The Honorable H. Robert Mayer of the U.S. Court of Appeals for the Federal Circuit delivered the 2008-2009 Stanley H. Mervis Lecture in Intellectual Property on March 18. Judge Mayer's lecture, titled "The Evolution of the Court of Appeals for the Federal Circuit," chronicled the history of the development of "a national court of appeals...that would resolve the specific issues on which national uniformity was desirable" rather than the proliferation of "inconsistent rules among the regional circuits, which could adversely affect commerce, the economy, or the environment." The Federal Circuit, the court that resulted, was established in 1982 by the merger of the U.S. Court of Customs and Patent Appeals and the appellate division of the U.S. Court of Claims. Unique among the federal appellate courts, it has nationwide jurisdiction in a number of areas, including patent and trademark law. Intellectual property figured prominently, in Judge Mayer's view, in the desire for a "stable legal regime."
The creation of the Federal Circuit was treated with suspicion by many in light of the failure in the early 1900s of the U.S. Commerce Court, another court of limited subject matter jurisdiction. Judge Mayer quoted Judge Henry Friendly, who served on the U.S. Court of Appeals for the Second Circuit from 1959 to 1986, in calling the Commerce Court the "Banquo's ghost (of Macbeth fame) in any discussion thereafter about federal courts of specialized jurisdiction." But while the Federal Circuit may likewise be characterized as an experiment, Judge Mayer said, "experiments by definition are not permanent. Either they fail or they succeed . . . . The Court of Appeals for the Federal Circuit is an experiment that has succeeded."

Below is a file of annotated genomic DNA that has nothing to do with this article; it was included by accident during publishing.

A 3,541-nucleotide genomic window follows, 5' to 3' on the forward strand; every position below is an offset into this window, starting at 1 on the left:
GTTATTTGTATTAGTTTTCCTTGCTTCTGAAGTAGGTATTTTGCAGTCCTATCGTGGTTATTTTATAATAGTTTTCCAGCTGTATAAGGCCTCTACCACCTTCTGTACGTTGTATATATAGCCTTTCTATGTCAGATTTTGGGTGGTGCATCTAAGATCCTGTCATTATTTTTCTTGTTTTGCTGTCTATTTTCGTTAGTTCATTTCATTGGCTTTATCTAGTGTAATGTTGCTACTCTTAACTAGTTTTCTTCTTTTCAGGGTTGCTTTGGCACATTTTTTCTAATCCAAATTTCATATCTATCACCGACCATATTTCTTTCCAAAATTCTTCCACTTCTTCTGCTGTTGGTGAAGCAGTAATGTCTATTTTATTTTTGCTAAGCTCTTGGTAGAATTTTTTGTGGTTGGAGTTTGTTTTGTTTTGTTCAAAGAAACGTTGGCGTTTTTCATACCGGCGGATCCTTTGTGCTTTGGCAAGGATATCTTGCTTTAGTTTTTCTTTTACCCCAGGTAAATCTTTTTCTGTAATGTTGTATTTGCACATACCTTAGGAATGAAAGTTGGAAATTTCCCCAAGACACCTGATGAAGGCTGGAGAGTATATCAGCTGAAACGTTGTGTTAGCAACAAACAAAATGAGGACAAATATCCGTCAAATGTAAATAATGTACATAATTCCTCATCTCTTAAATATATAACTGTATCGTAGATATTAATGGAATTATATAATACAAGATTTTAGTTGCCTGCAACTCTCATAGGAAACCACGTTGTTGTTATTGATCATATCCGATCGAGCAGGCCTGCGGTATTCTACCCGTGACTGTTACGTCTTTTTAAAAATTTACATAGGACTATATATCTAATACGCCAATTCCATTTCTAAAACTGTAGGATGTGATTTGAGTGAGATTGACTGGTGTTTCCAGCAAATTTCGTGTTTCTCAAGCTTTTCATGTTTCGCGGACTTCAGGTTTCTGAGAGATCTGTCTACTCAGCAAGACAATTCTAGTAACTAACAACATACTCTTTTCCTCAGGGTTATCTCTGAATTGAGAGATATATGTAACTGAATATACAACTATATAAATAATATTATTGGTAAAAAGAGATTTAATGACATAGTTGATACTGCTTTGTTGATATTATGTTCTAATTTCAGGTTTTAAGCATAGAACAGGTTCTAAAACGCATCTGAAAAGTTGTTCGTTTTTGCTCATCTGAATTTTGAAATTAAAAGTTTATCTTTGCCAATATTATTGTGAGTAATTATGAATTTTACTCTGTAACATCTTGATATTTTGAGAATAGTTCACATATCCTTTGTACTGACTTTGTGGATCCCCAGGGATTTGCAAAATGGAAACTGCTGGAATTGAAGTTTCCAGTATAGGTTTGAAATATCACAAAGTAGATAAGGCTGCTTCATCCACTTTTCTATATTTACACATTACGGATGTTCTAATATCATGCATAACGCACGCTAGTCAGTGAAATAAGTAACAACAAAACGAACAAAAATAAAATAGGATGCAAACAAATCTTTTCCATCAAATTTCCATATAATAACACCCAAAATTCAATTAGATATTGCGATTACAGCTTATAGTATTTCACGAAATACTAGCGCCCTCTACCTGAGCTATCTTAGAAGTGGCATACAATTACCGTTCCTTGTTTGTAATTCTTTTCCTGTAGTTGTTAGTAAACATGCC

President Ronald Reagan appointed Judge Mayer, a 1971 graduate of the Law School, to the Federal Circuit in 1987; Judge Mayer served as Chief Judge of the court from 1997 to 2004. Judge Mayer credited the success of the court to its broad jurisdiction and the varied backgrounds of the judges appointed to the bench. "The broader the jurisdiction the court has, the better," he noted. "It reduces the chances that the court will succumb to parochialism, insularity, and idiosyncratic rulings." Indeed, of all the cases before the court last year, only about a third (476 of 1,321 appeals) involved intellectual property issues. "The Federal Circuit is not so much a specialized court, given its wide reach of subject matter, as it is a special court," he said. Like the U.S. Army Airborne Rangers, in which Judge Mayer once served, the court has "developed deeper expertise for special missions, but [is] equally an integral part of the larger institution."
The Stanley H. Mervis Lectureship in Intellectual Property was created in memory of Stanley Mervis in 2003 by his family and friends. Mervis, a member of the William & Mary Law School Class of 1950, was patent counsel for Polaroid Corporation for most of his career and was actively involved in important patent and intellectual property issues.